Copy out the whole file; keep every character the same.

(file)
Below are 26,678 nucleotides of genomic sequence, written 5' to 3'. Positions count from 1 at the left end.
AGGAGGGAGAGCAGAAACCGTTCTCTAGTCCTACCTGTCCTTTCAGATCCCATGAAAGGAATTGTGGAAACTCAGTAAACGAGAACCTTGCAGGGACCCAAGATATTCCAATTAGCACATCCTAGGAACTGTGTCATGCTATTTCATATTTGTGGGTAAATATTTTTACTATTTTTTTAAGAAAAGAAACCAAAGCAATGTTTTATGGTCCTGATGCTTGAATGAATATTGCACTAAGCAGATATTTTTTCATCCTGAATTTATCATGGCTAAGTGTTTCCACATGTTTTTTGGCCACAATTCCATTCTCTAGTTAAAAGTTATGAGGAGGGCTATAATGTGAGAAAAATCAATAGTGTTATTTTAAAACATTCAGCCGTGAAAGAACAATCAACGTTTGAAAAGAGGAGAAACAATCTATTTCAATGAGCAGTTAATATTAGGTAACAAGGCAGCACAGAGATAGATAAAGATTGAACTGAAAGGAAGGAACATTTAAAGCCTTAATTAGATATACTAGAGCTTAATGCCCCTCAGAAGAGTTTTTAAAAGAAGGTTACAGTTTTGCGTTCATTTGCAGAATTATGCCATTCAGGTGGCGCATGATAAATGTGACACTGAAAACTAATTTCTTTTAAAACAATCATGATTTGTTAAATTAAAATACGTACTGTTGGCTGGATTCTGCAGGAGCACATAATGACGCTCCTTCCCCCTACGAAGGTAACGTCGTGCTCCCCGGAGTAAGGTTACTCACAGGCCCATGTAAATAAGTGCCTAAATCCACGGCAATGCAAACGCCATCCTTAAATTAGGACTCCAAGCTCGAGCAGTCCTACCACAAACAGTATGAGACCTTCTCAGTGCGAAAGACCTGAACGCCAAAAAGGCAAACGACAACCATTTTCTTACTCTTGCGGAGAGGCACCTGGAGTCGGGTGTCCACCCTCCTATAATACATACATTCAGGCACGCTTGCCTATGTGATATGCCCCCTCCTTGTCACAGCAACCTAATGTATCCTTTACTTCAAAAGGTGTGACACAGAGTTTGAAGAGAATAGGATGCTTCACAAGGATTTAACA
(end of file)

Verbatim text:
Below are 26,678 nucleotides of genomic sequence, written 5' to 3'. Positions count from 1 at the left end.
AGGAGGGAGAGCAGAAACCGTTCTCTAGTCCTACCTGTCCTTTCAGATCCCATGAAAGGAATTGTGGAAACTCAGTAAACGAGAACCTTGCAGGGACCCAAGATATTCCAATTAGCACATCCTAGGAACTGTGTCATGCTATTTCATATTTGTGGGTAAATATTTTTACTATTTTTTTAAGAAAAGAAACCAAAGCAATGTTTTATGGTCCTGATGCTTGAATGAATATTGCACTAAGCAGATATTTTTTCATCCTGAATTTATCATGGCTAAGTGTTTCCACATGTTTTTTGGCCACAATTCCATTCTCTAGTTAAAAGTTATGAGGAGGGCTATAATGTGAGAAAAATCAATAGTGTTATTTTAAAACATTCAGCCGTGAAAGAACAATCAACGTTTGAAAAGAGGAGAAACAATCTATTTCAATGAGCAGTTAATATTAGGTAACAAGGCAGCACAGAGATAGATAAAGATTGAACTGAAAGGAAGGAACATTTAAAGCCTTAATTAGATATACTAGAGCTTAATGCCCCTCAGAAGAGTTTTTAAAAGAAGGTTACAGTTTTGCGTTCATTTGCAGAATTATGCCATTCAGGTGGCGCATGATAAATGTGACACTGAAAACTAATTTCTTTTAAAACAATCATGATTTGTTAAATTAAAATACGTACTGTTGGCTGGATTCTGCAGGAGCACATAATGACGCTCCTTCCCCCTACGAAGGTAACGTCGTGCTCCCCGGAGTAAGGTTACTCACAGGCCCATGTAAATAAGTGCCTAAATCCACGGCAATGCAAACGCCATCCTTAAATTAGGACTCCAAGCTCGAGCAGTCCTACCACAAACAGTATGAGACCTTCTCAGTGCGAAAGACCTGAACGCCAAAAAGGCAAACGACAACCATTTTCTTACTCTTGCGGAGAGGCACCTGGAGTCGGGTGTCCACCCTCCTATAATACATACATTCAGGCACGCTTGCCTATGTGATATGCCCCCTCCTTGTCACAGCAACCTAATGTATCCTTTACTTCAAAAGGTGTGACACAGAGTTTGAAGAGAATAGGATGCTTCACAAGGATTTAACA